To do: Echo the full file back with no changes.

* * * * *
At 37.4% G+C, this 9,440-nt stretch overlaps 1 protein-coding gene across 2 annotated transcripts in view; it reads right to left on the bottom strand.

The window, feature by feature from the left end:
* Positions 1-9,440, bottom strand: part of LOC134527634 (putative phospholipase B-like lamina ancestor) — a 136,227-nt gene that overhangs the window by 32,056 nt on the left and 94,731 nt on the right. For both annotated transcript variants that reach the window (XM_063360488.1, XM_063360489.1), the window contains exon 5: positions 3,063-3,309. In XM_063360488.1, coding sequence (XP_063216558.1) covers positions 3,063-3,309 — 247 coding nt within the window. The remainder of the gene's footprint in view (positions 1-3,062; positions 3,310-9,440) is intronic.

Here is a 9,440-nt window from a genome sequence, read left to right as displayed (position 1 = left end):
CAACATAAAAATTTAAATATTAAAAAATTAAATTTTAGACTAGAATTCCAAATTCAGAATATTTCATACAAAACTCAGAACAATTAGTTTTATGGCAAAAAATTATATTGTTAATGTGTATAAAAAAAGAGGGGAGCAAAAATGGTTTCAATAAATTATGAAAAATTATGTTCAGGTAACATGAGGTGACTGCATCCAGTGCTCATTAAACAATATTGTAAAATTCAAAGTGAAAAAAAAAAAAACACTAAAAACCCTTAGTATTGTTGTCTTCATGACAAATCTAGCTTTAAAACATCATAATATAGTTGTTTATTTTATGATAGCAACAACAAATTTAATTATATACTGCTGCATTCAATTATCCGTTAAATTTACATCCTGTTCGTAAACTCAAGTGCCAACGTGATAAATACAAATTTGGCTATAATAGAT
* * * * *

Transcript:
At 37.4% G+C, this 9,440-nt stretch overlaps 1 protein-coding gene across 2 annotated transcripts in view; it reads right to left on the bottom strand.

The window, feature by feature from the left end:
* Positions 1-9,440, bottom strand: part of LOC134527634 (putative phospholipase B-like lamina ancestor) — a 136,227-nt gene that overhangs the window by 32,056 nt on the left and 94,731 nt on the right. For both annotated transcript variants that reach the window (XM_063360488.1, XM_063360489.1), the window contains exon 5: positions 3,063-3,309. In XM_063360488.1, coding sequence (XP_063216558.1) covers positions 3,063-3,309 — 247 coding nt within the window. The remainder of the gene's footprint in view (positions 1-3,062; positions 3,310-9,440) is intronic.

Here is a 9,440-nt window from a genome sequence, read left to right as displayed (position 1 = left end):
CAACATAAAAATTTAAATATTAAAAAATTAAATTTTAGACTAGAATTCCAAATTCAGAATATTTCATACAAAACTCAGAACAATTAGTTTTATGGCAAAAAATTATATTGTTAATGTGTATAAAAAAAGAGGGGAGCAAAAATGGTTTCAATAAATTATGAAAAATTATGTTCAGGTAACATGAGGTGACTGCATCCAGTGCTCATTAAACAATATTGTAAAATTCAAAGTGAAAAAAAAAAAAACACTAAAAACCCTTAGTATTGTTGTCTTCATGACAAATCTAGCTTTAAAACATCATAATATAGTTGTTTATTTTATGATAGCAACAACAAATTTAATTATATACTGCTGCATTCAATTATCCGTTAAATTTACATCCTGTTCGTAAACTCAAGTGCCAACGTGATAAATACAAATTTGGCTATAATAGAT